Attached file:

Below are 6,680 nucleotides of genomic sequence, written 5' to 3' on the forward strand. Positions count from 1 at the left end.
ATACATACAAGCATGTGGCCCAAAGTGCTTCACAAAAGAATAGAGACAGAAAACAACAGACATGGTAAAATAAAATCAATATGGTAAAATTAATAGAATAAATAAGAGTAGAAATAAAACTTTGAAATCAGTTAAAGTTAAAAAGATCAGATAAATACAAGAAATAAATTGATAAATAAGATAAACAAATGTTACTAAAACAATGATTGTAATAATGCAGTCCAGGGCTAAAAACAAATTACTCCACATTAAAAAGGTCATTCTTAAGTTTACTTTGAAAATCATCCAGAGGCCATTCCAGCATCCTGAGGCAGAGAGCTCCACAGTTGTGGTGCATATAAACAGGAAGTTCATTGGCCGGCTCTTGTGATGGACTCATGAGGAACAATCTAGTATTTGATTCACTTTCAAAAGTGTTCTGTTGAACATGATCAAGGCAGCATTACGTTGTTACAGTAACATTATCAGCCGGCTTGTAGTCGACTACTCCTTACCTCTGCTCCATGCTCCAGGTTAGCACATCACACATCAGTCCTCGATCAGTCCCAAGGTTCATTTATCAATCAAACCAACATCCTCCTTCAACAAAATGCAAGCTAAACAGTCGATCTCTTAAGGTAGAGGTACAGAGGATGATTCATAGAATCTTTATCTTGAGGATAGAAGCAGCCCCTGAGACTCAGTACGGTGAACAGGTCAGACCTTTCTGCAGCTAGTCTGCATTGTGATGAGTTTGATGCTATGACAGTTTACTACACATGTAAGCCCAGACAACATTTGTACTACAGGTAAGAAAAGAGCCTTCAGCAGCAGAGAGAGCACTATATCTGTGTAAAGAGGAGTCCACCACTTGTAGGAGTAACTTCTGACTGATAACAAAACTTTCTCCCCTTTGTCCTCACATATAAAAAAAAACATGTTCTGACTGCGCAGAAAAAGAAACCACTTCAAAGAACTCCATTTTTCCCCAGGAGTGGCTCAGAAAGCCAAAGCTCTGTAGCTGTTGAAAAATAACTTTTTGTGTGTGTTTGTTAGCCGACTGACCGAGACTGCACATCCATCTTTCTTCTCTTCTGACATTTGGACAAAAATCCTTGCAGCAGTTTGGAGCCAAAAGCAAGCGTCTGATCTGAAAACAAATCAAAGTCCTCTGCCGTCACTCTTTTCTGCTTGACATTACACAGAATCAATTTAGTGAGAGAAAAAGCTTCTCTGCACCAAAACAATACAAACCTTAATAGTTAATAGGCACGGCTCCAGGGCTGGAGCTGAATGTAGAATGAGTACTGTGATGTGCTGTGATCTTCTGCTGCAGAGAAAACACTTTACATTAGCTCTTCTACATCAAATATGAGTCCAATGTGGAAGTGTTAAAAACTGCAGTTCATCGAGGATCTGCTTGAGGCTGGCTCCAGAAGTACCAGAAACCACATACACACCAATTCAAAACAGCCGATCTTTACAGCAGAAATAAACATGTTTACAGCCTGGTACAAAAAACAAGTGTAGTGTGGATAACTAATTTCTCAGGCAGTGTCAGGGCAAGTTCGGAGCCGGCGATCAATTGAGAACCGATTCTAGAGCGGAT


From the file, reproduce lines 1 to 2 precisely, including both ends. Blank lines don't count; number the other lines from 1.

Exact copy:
Below are 6,680 nucleotides of genomic sequence, written 5' to 3' on the forward strand. Positions count from 1 at the left end.
ATACATACAAGCATGTGGCCCAAAGTGCTTCACAAAAGAATAGAGACAGAAAACAACAGACATGGTAAAATAAAATCAATATGGTAAAATTAATAGAATAAATAAGAGTAGAAATAAAACTTTGAAATCAGTTAAAGTTAAAAAGATCAGATAAATACAAGAAATAAATTGATAAATAAGATAAACAAATGTTACTAAAACAATGATTGTAATAATGCAGTCCAGGGCTAAAAACAAATTACTCCACATTAAAAAGGTCATTCTTAAGTTTACTTTGAAAATCATCCAGAGGCCATTCCAGCATCCTGAGGCAGAGAGCTCCACAGTTGTGGTGCATATAAACAGGAAGTTCATTGGCCGGCTCTTGTGATGGACTCATGAGGAACAATCTAGTATTTGATTCACTTTCAAAAGTGTTCTGTTGAACATGATCAAGGCAGCATTACGTTGTTACAGTAACATTATCAGCCGGCTTGTAGTCGACTACTCCTTACCTCTGCTCCATGCTCCAGGTTAGCACATCACACATCAGTCCTCGATCAGTCCCAAGGTTCATTTATCAATCAAACCAACATCCTCCTTCAACAAAATGCAAGCTAAACAGTCGATCTCTTAAGGTAGAGGTACAGAGGATGATTCATAGAATCTTTATCTTGAGGATAGAAGCAGCCCCTGAGACTCAGTACGGTGAACAGGTCAGACCTTTCTGCAGCTAGTCTGCATTGTGATGAGTTTGATGCTATGACAGTTTACTACACATGTAAGCCCAGACAACATTTGTACTACAGGTAAGAAAAGAGCCTTCAGCAGCAGAGAGAGCACTATATCTGTGTAAAGAGGAGTCCACCACTTGTAGGAGTAACTTCTGACTGATAACAAAACTTTCTCCCCTTTGTCCTCACATATAAAAAAAAACATGTTCTGACTGCGCAGAAAAAGAAACCACTTCAAAGAACTCCATTTTTCCCCAGGAGTGGCTCAGAAAGCCAAAGCTCTGTAGCTGTTGAAAAATAACTTTTTGTGTGTGTTTGTTAGCCGACTGACCGAGACTGCACATCCATCTTTCTTCTCTTCTGACATTTGGACAAAAATCCTTGCAGCAGTTTGGAGCCAAAAGCAAGCGTCTGATCTGAAAACAAATCAAAGTCCTCTGCCGTCACTCTTTTCTGCTTGACATTACACAGAATCAATTTAGTGAGAGAAAAAGCTTCTCTGCACCAAAACAATACAAACCTTAATAGTTAATAGGCACGGCTCCAGGGCTGGAGCTGAATGTAGAATGAGTACTGTGATGTGCTGTGATCTTCTGCTGCAGAGAAAACACTTTACATTAGCTCTTCTACATCAAATATGAGTCCAATGTGGAAGTGTTAAAAACTGCAGTTCATCGAGGATCTGCTTGAGGCTGGCTCCAGAAGTACCAGAAACCACATACACACCAATTCAAAACAGCCGATCTTTACAGCAGAAATAAACATGTTTACAGCCTGGTACAAAAAACAAGTGTAGTGTGGATAACTAATTTCTCAGGCAGTGTCAGGGCAAGTTCGGAGCCGGCGATCAATTGAGAACCGATTCTAGAGCGGAT